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Johnston v. Titan Logistics & Resources, LLC

United States District Court, W.D. Pennsylvania

September 12, 2019

GLENWOOD JOHNSTON; et al, on behalf of themselves and similarly situated employees, Plaintiffs,
v.
TITAN LOGISTICS & RESOURCES, LLC; TONY DIGIAMBERDINE; and UNITED VISION LOGISTICS, Defendants.

          MEMORANDUM OPINION

          NORA BARRY FISCHER, SENIOR U.S. DISTRICT JUDGE

         I. INTRODUCTION

         This is a proposed hybrid class/collective action brought by Plaintiffs Glenwood Johnston et al. (“Plaintiffs”) on behalf of themselves and all other similarly situated drivers[1] against Defendants Titan Logistics & Resources, LLC (“Titan”); Tony DiGiamberdine (“DiGiamberdine”); and United Vision Logistics (“UVL”) alleging that Defendants jointly employed them from December 2014 through November 2017 and violated the Fair Labor Standards Act (“FLSA”) by paying them a day rate without any overtime compensation in weeks that they were driving small trucks weighing less than 10, 000 pounds. (Docket No. 154 ¶ 1). Presently before the Court is a motion filed by Plaintiffs seeking conditional certification of a proposed collective action to include all drivers jointly employed by Defendants; employed solely by UVL; or jointly employed by UVL and other entities similar to Titan during the past three years. (Docket No. 154). Neither Titan nor DiGiamberdine contest the motion. (Docket No. 172 at 49). However, UVL maintains that it should not be included in a conditional certification order because it is not a joint employer of the drivers. (Docket No. 156). Plaintiffs' motion has been fully briefed and argued at a motion hearing, the official transcript of which has been filed with the Court. (Docket Nos. 154-156; 164; 167; 168; 171; 172). After careful consideration of the parties' arguments, and for the following reasons, Plaintiffs' Motion [154] is granted, in part, and denied, in part.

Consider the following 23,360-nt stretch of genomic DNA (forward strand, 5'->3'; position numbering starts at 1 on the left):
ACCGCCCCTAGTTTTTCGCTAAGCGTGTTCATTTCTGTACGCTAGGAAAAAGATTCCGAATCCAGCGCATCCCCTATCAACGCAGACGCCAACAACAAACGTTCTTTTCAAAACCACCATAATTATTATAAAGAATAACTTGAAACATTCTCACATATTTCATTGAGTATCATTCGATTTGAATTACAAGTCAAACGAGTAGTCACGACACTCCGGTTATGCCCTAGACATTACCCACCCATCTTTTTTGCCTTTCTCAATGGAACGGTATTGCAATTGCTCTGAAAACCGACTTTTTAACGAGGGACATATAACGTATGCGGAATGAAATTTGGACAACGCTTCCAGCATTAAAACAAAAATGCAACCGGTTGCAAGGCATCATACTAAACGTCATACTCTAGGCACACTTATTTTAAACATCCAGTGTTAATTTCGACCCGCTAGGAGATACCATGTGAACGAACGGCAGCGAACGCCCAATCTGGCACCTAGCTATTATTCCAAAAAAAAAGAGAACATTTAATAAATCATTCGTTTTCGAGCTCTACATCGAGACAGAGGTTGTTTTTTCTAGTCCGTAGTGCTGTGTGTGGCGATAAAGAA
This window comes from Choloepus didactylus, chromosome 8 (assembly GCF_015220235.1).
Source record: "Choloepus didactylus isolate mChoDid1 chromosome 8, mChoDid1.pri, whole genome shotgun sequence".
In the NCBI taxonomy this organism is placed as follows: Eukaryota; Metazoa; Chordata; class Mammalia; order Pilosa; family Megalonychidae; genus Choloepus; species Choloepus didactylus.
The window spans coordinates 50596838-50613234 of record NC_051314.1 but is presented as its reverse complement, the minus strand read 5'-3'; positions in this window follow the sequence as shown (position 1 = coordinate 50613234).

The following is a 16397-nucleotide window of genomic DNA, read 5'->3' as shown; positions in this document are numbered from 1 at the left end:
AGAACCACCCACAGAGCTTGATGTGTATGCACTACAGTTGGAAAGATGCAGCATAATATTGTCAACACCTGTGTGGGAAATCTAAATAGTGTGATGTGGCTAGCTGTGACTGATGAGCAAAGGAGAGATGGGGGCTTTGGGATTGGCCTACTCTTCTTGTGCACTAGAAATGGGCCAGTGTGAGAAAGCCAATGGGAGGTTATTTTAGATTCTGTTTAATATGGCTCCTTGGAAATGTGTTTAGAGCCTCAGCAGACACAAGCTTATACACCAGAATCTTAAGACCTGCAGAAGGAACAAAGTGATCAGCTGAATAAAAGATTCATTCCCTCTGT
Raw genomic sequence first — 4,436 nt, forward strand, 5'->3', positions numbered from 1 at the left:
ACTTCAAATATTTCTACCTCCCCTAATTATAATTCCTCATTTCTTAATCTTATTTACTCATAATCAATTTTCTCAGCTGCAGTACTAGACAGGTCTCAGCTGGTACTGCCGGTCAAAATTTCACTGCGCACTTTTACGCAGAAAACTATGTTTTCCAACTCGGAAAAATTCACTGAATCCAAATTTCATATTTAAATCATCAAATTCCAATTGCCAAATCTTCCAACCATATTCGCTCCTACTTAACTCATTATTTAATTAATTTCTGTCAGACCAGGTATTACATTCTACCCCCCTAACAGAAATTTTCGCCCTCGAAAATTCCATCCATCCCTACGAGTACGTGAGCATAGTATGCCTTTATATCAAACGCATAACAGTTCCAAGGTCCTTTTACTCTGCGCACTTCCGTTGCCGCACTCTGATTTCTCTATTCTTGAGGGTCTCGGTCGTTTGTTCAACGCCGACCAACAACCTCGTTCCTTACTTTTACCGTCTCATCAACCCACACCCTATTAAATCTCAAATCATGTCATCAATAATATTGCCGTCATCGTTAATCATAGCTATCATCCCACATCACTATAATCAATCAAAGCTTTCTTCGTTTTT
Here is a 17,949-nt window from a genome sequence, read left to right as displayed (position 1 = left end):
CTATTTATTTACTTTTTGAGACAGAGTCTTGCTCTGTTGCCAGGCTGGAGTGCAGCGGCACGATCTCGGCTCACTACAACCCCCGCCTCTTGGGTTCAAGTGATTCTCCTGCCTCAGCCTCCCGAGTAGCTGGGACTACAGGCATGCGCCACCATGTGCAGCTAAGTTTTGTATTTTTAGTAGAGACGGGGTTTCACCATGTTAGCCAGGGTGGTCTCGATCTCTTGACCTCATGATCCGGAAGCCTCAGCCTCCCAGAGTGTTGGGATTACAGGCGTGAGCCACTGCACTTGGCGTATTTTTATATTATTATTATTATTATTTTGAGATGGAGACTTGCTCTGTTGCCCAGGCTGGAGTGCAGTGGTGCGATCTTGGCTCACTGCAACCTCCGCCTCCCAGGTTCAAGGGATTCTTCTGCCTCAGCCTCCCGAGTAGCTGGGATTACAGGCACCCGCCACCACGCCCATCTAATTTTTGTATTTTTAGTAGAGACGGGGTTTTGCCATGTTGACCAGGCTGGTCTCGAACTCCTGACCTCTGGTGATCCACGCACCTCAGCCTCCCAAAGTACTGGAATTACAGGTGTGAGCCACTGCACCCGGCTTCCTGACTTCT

II. BACKGROUND

         A. UVL's Business Model

         UVL is “an authorized for-hire interstate motor carrier registered with the Federal Motor Carrier Safety Administration (“FMCSA”) of the U.S. Department of Transportation (“DOT”), USDOT No. 286600.” (Docket No. 156-3 (“ITOA”)). UVL provides transportation and logistics services to companies operating in the oil and gas industry, including Schlumberger, Halliburton and others engaged in hydraulic fracking within this District. (Docket No. 156-1 at 30-31). Specifically, UVL fulfills movement requests by its customers to transport equipment, personnel and supplies between sites throughout the United States. (Id. at 22). UVL maintains a network of terminals across the country and coordinates movement requests between the customers and truck drivers providing transportation services. (Docket Nos. 156-1 at 47; 156-2 at 35; 65). UVL operates some terminals itself which are referred to as “company terminals” while other terminals are operated by separate entities under Independent Terminal Operator Agreements (“ITOA”). (Docket Nos. 156-1 at 47; 156-2 at 48). UVL is otherwise a non-asset, independent owner-operator business, meaning that it does not own any of the trucks which are used to provide these transportation services. (Docket No. 156-1 at 18). UVL also claims that it does not employ any of the drivers, whom it maintains are either independent contractors or employed by others such as the independent terminal operators. (Docket No. 156 at 5). At the same time, all movement requests are fulfilled by drivers operating vehicles under UVL's USDOT No. 286600 and UVL ensures that all drivers meet federal standards prior to permitting them to work in this capacity. (Docket Nos. 156-1 at 48; 156-2 at 64).

         B. Titan